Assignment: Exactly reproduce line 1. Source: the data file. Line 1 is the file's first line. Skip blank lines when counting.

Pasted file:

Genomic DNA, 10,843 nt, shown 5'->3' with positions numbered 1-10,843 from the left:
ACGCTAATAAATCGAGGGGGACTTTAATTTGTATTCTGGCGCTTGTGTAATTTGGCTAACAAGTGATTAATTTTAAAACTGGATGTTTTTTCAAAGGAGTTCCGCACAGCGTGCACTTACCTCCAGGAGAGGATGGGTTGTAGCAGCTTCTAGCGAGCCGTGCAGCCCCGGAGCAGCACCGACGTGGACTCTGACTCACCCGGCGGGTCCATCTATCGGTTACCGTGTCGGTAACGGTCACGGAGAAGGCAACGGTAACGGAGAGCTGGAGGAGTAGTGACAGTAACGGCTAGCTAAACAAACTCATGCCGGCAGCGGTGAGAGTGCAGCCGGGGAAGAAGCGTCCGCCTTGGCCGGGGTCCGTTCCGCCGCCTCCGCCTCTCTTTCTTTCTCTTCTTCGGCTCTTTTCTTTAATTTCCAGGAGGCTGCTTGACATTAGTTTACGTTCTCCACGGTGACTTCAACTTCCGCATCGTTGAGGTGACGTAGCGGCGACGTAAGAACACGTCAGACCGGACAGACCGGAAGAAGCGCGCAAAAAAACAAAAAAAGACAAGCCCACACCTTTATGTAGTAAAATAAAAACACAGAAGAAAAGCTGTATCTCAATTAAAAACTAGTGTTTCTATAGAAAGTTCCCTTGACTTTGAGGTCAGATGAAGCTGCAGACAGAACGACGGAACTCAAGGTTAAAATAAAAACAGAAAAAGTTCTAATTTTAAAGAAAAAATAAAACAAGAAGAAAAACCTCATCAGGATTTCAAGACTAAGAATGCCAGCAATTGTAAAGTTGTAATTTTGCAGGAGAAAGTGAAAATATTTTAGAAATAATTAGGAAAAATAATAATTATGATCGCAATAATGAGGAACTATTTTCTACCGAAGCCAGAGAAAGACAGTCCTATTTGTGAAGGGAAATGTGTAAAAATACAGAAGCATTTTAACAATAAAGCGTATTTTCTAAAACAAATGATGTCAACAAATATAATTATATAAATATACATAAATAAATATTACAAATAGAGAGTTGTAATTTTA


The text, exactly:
Genomic DNA, 10,843 nt, shown 5'->3' with positions numbered 1-10,843 from the left: